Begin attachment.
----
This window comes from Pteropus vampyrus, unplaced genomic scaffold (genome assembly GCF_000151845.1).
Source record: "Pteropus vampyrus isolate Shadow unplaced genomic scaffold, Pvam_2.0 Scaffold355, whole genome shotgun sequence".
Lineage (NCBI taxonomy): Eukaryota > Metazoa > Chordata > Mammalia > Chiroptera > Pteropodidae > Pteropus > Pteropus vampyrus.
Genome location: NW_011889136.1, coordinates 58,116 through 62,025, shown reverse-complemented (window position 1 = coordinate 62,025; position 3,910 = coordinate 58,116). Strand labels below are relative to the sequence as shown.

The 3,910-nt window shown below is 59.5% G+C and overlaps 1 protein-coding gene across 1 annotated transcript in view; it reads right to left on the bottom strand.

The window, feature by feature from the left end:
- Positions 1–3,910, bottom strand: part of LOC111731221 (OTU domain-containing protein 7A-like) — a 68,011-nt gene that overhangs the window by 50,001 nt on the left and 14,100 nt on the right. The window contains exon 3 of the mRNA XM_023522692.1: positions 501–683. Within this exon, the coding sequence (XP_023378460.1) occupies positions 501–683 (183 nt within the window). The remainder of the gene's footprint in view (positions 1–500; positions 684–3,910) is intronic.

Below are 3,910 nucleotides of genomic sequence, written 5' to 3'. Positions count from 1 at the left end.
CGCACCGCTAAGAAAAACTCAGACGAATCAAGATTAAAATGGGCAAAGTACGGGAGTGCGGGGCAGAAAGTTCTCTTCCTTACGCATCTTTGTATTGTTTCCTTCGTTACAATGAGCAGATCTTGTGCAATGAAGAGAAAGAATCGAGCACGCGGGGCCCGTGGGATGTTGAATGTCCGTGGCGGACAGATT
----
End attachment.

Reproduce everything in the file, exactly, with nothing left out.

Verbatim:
This window comes from Pteropus vampyrus, unplaced genomic scaffold (genome assembly GCF_000151845.1).
Source record: "Pteropus vampyrus isolate Shadow unplaced genomic scaffold, Pvam_2.0 Scaffold355, whole genome shotgun sequence".
Lineage (NCBI taxonomy): Eukaryota > Metazoa > Chordata > Mammalia > Chiroptera > Pteropodidae > Pteropus > Pteropus vampyrus.
Genome location: NW_011889136.1, coordinates 58,116 through 62,025, shown reverse-complemented (window position 1 = coordinate 62,025; position 3,910 = coordinate 58,116). Strand labels below are relative to the sequence as shown.

The 3,910-nt window shown below is 59.5% G+C and overlaps 1 protein-coding gene across 1 annotated transcript in view; it reads right to left on the bottom strand.

The window, feature by feature from the left end:
- Positions 1–3,910, bottom strand: part of LOC111731221 (OTU domain-containing protein 7A-like) — a 68,011-nt gene that overhangs the window by 50,001 nt on the left and 14,100 nt on the right. The window contains exon 3 of the mRNA XM_023522692.1: positions 501–683. Within this exon, the coding sequence (XP_023378460.1) occupies positions 501–683 (183 nt within the window). The remainder of the gene's footprint in view (positions 1–500; positions 684–3,910) is intronic.

Below are 3,910 nucleotides of genomic sequence, written 5' to 3'. Positions count from 1 at the left end.
CGCACCGCTAAGAAAAACTCAGACGAATCAAGATTAAAATGGGCAAAGTACGGGAGTGCGGGGCAGAAAGTTCTCTTCCTTACGCATCTTTGTATTGTTTCCTTCGTTACAATGAGCAGATCTTGTGCAATGAAGAGAAAGAATCGAGCACGCGGGGCCCGTGGGATGTTGAATGTCCGTGGCGGACAGATT